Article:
Anyway, regardless, the point is that it seems likely that AMD was forced to push the RX 480 much farther than they intended to, at the last moment. Like, after the PCBs had already gone out for manufacturing, and it was too late to switch the 6-pin to an 8-pin (which would have solved the whole problem, that would have allowed 225W rated total board power).
It was still a bit of a showoff move to run from only a 6-pin, there is no way that the card would have been significantly less than 150W total board power, but perhaps defensible as a compatibility move - although some marginal PSUs still might not have handled it.
It could be that the spike is the problem not the end load. The scenario in play here is going from entirely idle to maximum load in an instant. So the CPU is going to shoot straight from ~20-30w usage to 280w (or even higher if the power management is a bit sluggish at reducing the clocks). That's a pretty drastic swing if anything isn't entirely up to spec, assuming the spec even handles this properly.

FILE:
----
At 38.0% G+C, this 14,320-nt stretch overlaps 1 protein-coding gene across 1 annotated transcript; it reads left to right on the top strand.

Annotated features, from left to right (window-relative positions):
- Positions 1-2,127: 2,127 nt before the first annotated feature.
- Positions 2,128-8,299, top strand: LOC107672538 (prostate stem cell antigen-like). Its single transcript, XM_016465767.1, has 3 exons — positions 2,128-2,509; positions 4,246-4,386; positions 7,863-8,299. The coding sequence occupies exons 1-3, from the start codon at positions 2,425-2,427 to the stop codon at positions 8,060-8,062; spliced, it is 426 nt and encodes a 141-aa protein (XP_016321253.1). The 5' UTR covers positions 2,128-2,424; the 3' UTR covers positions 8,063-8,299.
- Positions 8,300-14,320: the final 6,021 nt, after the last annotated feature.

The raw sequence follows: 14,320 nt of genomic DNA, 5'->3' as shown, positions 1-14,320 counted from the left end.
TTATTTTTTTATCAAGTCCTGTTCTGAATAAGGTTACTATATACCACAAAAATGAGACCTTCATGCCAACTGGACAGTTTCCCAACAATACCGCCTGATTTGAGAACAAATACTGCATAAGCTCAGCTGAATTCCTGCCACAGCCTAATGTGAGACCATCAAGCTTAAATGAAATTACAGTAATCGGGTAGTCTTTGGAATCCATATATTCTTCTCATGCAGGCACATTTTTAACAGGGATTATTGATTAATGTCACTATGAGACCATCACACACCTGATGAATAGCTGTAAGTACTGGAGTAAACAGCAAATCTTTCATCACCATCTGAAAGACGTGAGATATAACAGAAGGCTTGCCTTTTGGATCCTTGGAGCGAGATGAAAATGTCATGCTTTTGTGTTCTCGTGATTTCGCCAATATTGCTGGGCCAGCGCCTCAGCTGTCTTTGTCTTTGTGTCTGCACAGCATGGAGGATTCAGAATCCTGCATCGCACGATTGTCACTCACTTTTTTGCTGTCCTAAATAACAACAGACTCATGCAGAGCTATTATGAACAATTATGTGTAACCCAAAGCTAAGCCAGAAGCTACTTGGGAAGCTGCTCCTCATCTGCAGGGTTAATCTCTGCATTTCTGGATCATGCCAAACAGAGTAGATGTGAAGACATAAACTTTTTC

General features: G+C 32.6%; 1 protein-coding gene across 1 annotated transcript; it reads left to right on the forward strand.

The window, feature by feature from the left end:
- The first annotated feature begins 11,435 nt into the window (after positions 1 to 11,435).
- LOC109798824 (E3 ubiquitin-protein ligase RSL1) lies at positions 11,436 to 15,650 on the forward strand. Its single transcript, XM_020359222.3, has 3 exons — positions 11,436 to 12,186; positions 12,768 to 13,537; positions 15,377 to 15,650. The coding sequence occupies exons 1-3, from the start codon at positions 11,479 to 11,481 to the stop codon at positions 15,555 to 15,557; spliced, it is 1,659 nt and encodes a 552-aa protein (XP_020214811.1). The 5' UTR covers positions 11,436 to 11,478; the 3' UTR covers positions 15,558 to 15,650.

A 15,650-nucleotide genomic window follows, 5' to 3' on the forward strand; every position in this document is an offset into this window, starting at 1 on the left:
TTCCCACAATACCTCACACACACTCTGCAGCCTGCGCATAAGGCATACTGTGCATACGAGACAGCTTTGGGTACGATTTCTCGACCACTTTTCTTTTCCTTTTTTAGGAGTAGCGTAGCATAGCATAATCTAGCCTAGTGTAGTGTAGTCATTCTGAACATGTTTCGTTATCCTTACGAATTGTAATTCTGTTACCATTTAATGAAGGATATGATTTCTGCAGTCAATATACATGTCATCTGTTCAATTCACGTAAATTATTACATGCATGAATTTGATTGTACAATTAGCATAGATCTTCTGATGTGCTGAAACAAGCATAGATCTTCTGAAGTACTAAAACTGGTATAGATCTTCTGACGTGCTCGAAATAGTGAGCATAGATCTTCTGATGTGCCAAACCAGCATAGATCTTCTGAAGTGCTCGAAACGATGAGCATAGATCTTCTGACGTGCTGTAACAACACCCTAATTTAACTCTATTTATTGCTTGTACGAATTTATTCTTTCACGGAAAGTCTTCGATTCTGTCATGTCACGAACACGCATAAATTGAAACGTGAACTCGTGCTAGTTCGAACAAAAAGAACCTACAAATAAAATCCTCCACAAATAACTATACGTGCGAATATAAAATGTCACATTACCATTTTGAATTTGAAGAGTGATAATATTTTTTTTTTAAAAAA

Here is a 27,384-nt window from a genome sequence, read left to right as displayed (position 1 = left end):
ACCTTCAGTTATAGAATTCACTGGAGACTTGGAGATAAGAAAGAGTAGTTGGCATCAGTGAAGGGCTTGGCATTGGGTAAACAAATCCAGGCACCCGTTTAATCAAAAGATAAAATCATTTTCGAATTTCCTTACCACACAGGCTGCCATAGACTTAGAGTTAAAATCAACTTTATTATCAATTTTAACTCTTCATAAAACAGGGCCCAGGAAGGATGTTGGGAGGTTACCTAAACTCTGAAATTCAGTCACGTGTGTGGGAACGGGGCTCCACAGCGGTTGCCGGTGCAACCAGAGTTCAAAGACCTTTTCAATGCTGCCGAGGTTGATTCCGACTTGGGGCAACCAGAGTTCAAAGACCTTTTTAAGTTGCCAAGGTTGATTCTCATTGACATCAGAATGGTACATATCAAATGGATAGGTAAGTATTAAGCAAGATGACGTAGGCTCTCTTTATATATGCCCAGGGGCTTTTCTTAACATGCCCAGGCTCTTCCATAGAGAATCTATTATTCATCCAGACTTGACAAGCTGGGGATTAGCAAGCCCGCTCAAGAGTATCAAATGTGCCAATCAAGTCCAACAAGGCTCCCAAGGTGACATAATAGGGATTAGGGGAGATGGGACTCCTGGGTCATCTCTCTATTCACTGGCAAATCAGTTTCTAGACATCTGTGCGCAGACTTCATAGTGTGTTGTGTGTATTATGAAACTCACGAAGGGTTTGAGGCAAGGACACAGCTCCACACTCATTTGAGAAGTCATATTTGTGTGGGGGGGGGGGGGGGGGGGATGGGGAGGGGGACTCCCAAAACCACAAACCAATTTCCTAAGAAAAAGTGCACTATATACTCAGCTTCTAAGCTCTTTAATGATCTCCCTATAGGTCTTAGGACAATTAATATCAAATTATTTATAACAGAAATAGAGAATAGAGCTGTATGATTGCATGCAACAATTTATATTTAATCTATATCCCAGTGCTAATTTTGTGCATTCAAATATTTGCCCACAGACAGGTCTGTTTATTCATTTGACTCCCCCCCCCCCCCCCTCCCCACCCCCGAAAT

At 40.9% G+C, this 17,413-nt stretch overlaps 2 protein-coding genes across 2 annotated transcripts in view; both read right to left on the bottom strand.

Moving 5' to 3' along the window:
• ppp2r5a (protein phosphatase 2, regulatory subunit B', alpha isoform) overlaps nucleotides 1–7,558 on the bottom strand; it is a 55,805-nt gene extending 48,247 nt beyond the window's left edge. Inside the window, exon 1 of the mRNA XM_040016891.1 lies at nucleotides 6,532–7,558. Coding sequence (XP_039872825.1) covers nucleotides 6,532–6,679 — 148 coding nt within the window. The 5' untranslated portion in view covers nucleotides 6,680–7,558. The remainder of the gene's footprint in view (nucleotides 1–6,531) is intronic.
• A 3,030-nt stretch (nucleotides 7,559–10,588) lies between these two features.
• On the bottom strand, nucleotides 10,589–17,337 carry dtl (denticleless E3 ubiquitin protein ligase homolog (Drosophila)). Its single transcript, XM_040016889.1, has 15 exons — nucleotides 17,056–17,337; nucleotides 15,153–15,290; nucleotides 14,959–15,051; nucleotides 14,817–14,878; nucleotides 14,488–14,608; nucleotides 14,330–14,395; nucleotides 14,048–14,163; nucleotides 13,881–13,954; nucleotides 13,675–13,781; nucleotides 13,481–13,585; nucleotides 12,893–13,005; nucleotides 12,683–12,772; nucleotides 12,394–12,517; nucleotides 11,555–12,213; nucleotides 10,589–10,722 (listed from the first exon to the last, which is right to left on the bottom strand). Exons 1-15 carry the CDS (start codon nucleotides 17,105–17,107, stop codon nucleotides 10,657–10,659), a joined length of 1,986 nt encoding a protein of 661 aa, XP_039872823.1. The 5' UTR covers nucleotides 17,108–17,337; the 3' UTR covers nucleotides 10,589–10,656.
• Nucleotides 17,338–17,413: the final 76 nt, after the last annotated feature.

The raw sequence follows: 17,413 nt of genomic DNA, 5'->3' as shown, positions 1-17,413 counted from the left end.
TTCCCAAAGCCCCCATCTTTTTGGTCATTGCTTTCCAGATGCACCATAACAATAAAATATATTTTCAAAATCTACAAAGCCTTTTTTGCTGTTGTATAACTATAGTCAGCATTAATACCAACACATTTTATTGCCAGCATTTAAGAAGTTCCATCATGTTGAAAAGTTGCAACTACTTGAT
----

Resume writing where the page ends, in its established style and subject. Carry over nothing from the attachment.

In theory the 3970X could even spike all the way up to 430w. The individual cores top out at 13.5w, so if they all end up running at single-core turbo frequencies even for a split second that's going to be brutal.
> Anyone has had this problem with less high end CPUs? Something at 95-65 W?
My 3700X in an old X370 board has been flawless. As has many others, Ryzen 5/7/9 are _widely_ recommended and have been for a while. Any systemic issues in the "regular" consumer end would have cropped up by now.
> AMD has confirmed this issue doesn't affect EPYC or Threadripper processor
The CPU Michael was using was a Ryzen 7, not a Threadripper. But I don't know if TRs were later found to have the same problem, which wouldn't surprise me.